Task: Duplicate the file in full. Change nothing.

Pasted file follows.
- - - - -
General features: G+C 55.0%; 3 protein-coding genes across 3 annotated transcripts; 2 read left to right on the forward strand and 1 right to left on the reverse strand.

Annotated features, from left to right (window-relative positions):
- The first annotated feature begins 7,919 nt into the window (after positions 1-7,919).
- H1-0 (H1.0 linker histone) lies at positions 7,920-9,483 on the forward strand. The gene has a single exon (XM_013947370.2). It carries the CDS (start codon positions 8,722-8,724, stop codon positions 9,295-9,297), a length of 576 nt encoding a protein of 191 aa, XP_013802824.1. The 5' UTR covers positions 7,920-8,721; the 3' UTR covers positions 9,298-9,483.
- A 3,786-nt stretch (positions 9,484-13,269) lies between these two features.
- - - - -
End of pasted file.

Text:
General features: G+C 55.0%; 3 protein-coding genes across 3 annotated transcripts; 2 read left to right on the forward strand and 1 right to left on the reverse strand.

Annotated features, from left to right (window-relative positions):
- The first annotated feature begins 7,919 nt into the window (after positions 1-7,919).
- H1-0 (H1.0 linker histone) lies at positions 7,920-9,483 on the forward strand. The gene has a single exon (XM_013947370.2). It carries the CDS (start codon positions 8,722-8,724, stop codon positions 9,295-9,297), a length of 576 nt encoding a protein of 191 aa, XP_013802824.1. The 5' UTR covers positions 7,920-8,721; the 3' UTR covers positions 9,298-9,483.
- A 3,786-nt stretch (positions 9,484-13,269) lies between these two features.